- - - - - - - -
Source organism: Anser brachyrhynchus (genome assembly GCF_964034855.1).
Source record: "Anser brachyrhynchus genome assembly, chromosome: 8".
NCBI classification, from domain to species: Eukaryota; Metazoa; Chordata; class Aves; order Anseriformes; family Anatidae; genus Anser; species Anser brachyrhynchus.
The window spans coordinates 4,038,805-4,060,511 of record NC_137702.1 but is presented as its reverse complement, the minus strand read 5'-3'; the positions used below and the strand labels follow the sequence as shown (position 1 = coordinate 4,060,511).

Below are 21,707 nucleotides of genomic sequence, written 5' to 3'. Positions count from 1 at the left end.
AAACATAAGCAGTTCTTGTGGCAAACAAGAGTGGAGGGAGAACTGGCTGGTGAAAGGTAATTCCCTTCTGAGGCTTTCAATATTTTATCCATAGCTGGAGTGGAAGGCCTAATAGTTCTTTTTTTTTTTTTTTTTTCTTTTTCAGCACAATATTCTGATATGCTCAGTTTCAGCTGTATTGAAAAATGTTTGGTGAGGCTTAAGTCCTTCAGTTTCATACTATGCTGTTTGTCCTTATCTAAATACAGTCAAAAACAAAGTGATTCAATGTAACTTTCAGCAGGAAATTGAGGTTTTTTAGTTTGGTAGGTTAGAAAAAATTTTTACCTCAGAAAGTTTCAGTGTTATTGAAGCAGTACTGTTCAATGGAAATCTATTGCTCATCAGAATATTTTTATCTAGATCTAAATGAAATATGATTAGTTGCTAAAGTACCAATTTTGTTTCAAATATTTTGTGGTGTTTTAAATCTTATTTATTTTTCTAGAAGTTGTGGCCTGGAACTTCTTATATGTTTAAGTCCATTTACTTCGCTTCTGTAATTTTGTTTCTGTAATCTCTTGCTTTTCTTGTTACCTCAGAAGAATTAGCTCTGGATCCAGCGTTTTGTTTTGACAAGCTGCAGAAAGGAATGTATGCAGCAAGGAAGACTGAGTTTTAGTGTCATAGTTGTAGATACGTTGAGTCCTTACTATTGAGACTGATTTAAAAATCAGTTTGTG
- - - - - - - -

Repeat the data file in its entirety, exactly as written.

Source organism: Anser brachyrhynchus (genome assembly GCF_964034855.1).
Source record: "Anser brachyrhynchus genome assembly, chromosome: 8".
NCBI classification, from domain to species: Eukaryota; Metazoa; Chordata; class Aves; order Anseriformes; family Anatidae; genus Anser; species Anser brachyrhynchus.
The window spans coordinates 4,038,805-4,060,511 of record NC_137702.1 but is presented as its reverse complement, the minus strand read 5'-3'; the positions used below and the strand labels follow the sequence as shown (position 1 = coordinate 4,060,511).

Below are 21,707 nucleotides of genomic sequence, written 5' to 3'. Positions count from 1 at the left end.
AAACATAAGCAGTTCTTGTGGCAAACAAGAGTGGAGGGAGAACTGGCTGGTGAAAGGTAATTCCCTTCTGAGGCTTTCAATATTTTATCCATAGCTGGAGTGGAAGGCCTAATAGTTCTTTTTTTTTTTTTTTTTTCTTTTTCAGCACAATATTCTGATATGCTCAGTTTCAGCTGTATTGAAAAATGTTTGGTGAGGCTTAAGTCCTTCAGTTTCATACTATGCTGTTTGTCCTTATCTAAATACAGTCAAAAACAAAGTGATTCAATGTAACTTTCAGCAGGAAATTGAGGTTTTTTAGTTTGGTAGGTTAGAAAAAATTTTTACCTCAGAAAGTTTCAGTGTTATTGAAGCAGTACTGTTCAATGGAAATCTATTGCTCATCAGAATATTTTTATCTAGATCTAAATGAAATATGATTAGTTGCTAAAGTACCAATTTTGTTTCAAATATTTTGTGGTGTTTTAAATCTTATTTATTTTTCTAGAAGTTGTGGCCTGGAACTTCTTATATGTTTAAGTCCATTTACTTCGCTTCTGTAATTTTGTTTCTGTAATCTCTTGCTTTTCTTGTTACCTCAGAAGAATTAGCTCTGGATCCAGCGTTTTGTTTTGACAAGCTGCAGAAAGGAATGTATGCAGCAAGGAAGACTGAGTTTTAGTGTCATAGTTGTAGATACGTTGAGTCCTTACTATTGAGACTGATTTAAAAATCAGTTTGTG